871 F2d 7 Pervel Industries Inc v. T M Wallcovering Inc

871 F.2d 7

PERVEL INDUSTRIES, INC., Petitioner-Appellee,
T M WALLCOVERING, INC., Respondent-Appellant.

No. 61, Docket 88-7100.

United States Court of Appeals,
Second Circuit.

Argued Oct. 18, 1988.
Decided March 22, 1989.

Leo G. Kailas, New York City (Milgrim Thomajan & Lee, P.C. and Karen I. Hansen, New York City, of counsel), for respondent-appellant.

Donald L. Kreindler, New York City (Kreindler & Relkin, P.C. and Brett J. Meyer, New York City, of counsel), for petitioner-appellee.



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T M Wallcovering, Inc. appeals from an order of the United States District Court for the Southern District of New York (Edelstein, J.) staying an action brought by T M against Pervel Industries, Inc. in Tennessee state court and directing the parties to proceed to arbitration. See 675 F.Supp. 867. We affirm.


Pervel is a manufacturer of fabrics and wallcoverings. T M is a distributor of Pervel's products. During the years that the parties dealt with each other, "numerous orders" were placed by T M with Pervel. In each instance, Pervel followed its standard practice of returning a printed confirmation form, which contained the terms of the transaction, including a description of the product sold, the quantity, the price, the terms of payment, the routing and the consignee. The document was self-styled a "contract" and provided on its face that it was subject to the terms therein stated and those on the reverse side "including the provision for arbitration."


The document also provided on its face that it should become a contract for the entire quantity specified when signed and returned, or "(b) when Buyer receives and retains this without objection for ten days or (c) when Buyer accepts delivery of all or any part of the merchandise ordered hereunder...." Although T M's president avers that a "large majority" of these confirmation forms were not signed and returned to Pervel, it is undisputed that some of them were. Seven such documents, several of which were signed by T M's president, are included in the record on appeal. We agree with the district court that there was a binding arbitration agreement between the parties.


Where, as here, a manufacturer has a well established custom of sending purchase order confirmations containing an arbitration clause, a buyer who has made numerous purchases over a period of time, receiving in each instance a standard confirmation form which it either signed and returned or retained without objection, is bound by the arbitration provision. Genesco, Inc. v. T. Kakiuchi & Co., 815 F.2d 840, 845-46 (2d Cir.1987); Manes Organization, Inc. v. Standard Dyeing & Finishing Co., 472 F.Supp. 687, 690-91 n. 4 (S.D.N.Y.1979); In re Arbitration Between Baroque Fashions, Inc. and Scotney Mills, Inc., 19 A.D.2d 873, 874, 244 N.Y.S.2d 118 (1963) (mem.). This is particularly true in industries such as fabrics and textiles where the specialized nature of the product has led to the widespread use of arbitration clauses and knowledgeable arbitrators. See, e.g., In re Arbitration Between Helen Whiting, Inc. and Trojan Textile Corp., 307 N.Y. 360, 366-67, 121 N.E.2d 367 (1954); In re Arbitration Between Gaynor-Stafford Industries, Inc. and Mafco Textured Fibers, 52 A.D.2d 481, 485, 384 N.Y.S.2d 788 (1976); Imptex Int'l Corp. v. Lorprint, Inc., 625 F.Supp. 1572 (S.D.N.Y.1986). Thus, the arbitration clause in the instant case provides that the arbitration shall proceed "in accordance with the Rules then obtaining of the American Arbitration Association or the General Arbitration Council of the Textile Industry...." Cf. Trafalgar Square, Ltd. v. Reeves Brothers, Inc. 35 A.D.2d 194, 196, 315 N.Y.S.2d 239 (1970).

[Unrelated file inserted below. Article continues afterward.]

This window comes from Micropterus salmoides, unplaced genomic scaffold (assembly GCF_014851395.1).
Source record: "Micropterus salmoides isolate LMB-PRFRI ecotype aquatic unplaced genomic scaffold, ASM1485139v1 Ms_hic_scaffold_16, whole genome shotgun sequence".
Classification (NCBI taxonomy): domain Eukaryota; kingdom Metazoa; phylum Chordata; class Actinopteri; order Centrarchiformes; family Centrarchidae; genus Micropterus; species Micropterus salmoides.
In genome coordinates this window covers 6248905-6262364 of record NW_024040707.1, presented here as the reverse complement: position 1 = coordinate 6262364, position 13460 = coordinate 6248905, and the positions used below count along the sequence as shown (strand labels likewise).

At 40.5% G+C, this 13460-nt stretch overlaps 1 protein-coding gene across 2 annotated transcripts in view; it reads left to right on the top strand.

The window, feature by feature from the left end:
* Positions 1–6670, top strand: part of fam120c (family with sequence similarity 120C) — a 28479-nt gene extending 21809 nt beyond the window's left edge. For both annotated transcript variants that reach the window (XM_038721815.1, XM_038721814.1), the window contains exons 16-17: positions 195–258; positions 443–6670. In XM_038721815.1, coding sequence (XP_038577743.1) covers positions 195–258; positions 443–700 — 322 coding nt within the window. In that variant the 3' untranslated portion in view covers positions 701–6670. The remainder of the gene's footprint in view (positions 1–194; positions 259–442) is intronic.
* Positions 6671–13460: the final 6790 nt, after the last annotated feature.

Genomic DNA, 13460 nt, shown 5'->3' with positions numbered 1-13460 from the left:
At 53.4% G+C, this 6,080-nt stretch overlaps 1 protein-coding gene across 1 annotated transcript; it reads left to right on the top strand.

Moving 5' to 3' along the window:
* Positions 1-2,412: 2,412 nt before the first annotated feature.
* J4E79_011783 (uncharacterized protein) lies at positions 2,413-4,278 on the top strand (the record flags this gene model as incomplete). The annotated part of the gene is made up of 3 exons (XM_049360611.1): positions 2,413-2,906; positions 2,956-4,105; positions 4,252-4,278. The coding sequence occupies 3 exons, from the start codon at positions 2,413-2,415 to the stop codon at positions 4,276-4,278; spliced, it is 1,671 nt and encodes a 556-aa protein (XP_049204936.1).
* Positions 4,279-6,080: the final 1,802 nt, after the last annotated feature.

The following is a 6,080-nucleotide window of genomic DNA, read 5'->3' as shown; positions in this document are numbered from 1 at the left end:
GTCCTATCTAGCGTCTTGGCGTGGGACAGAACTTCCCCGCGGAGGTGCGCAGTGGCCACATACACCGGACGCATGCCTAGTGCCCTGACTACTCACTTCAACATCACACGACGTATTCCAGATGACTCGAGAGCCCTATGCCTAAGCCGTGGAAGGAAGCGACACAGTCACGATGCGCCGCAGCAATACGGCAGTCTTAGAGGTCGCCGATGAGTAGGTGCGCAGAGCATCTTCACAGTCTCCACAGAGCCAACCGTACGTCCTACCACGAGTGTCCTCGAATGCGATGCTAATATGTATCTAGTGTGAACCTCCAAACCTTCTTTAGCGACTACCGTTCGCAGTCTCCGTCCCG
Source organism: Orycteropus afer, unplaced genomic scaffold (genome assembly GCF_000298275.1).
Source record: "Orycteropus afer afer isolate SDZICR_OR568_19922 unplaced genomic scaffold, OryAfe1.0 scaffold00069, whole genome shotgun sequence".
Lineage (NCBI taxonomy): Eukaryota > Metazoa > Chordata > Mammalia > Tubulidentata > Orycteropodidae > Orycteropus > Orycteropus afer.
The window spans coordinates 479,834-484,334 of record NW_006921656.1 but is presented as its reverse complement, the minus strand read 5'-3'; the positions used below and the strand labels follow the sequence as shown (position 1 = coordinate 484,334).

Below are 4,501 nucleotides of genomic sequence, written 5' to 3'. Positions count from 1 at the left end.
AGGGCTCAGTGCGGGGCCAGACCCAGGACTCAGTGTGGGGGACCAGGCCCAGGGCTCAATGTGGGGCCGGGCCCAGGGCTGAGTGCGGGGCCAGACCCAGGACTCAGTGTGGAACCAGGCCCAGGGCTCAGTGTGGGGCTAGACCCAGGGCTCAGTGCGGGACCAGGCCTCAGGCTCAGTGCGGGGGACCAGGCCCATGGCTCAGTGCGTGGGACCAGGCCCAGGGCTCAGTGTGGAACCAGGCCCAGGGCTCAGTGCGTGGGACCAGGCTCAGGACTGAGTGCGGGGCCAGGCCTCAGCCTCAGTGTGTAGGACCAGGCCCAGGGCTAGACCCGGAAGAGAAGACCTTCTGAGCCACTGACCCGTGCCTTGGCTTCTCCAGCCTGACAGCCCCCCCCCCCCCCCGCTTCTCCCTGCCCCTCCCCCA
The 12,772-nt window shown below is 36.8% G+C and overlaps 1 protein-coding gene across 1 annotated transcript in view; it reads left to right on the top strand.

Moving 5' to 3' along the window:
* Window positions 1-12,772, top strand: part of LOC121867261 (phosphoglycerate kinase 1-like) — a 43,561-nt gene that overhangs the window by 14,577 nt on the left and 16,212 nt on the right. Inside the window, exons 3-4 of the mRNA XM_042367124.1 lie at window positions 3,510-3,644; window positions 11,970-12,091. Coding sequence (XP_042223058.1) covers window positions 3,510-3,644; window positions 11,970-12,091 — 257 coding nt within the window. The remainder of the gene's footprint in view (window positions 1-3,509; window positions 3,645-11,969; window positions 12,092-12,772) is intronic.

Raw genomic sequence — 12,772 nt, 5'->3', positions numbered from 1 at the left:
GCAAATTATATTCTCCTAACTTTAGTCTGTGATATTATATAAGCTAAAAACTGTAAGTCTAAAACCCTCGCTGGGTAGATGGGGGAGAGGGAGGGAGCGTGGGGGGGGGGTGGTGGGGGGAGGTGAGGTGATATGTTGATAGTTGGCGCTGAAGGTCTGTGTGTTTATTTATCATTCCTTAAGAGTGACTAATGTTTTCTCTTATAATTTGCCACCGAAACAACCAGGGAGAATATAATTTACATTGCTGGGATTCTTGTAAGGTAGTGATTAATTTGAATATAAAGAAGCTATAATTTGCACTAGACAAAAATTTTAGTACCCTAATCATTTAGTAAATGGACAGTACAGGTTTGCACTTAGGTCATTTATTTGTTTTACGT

The arbitration clause also provides that it covers any controversy "relating to this contract." It cannot be contended seriously that the amount of financial return which T M expected to receive from a contract to purchase Pervel goods bore no relationship to the purchase contract. See Shaw v. Delta Air Lines, Inc., 463 U.S. 85, 96-97, 103 S.Ct. 2890, 2899-2900, 77 L.Ed.2d 490 (1983); Peter Pan Fabrics, Inc. v. Kay Windsor Frocks, Inc., 187 F.Supp. 763, 764 (S.D.N.Y.1959). Neither Pervel nor T M is a philanthropic organization; both are in business to make money. If, in fact, Pervel gave T M an exclusive distributorship with a covenant not to compete, it obviously was because both parties believed it would benefit them financially to do so. It would blink reality to hold that this desire for profit bore no relationship to the purchase contract.


Indeed, unless and until T M and Pervel entered into a contract for the purchase and sale of a particular Pervel product, the asserted exclusive distributorship arrangement for that product did not come into being; the arrangement had no starting point, no finishing point and no subject matter. It was at best an offer for a unilateral contract which was accepted, if at all, by T M's purchase from a particular product line. The relationship between the contract of purchase and the exclusive distributorship which it created is clear and direct. The district court therefore correctly distinguished this case from Necchi S.p.A. v. Necchi Sewing Machine Sales Corp., 348 F.2d 693 (2d Cir.1965), cert. denied, 383 U.S. 909, 86 S.Ct. 892, 15 L.Ed.2d 664 (1966), upon which T M heavily relied.


For all the foregoing reasons, the order of the district court is affirmed.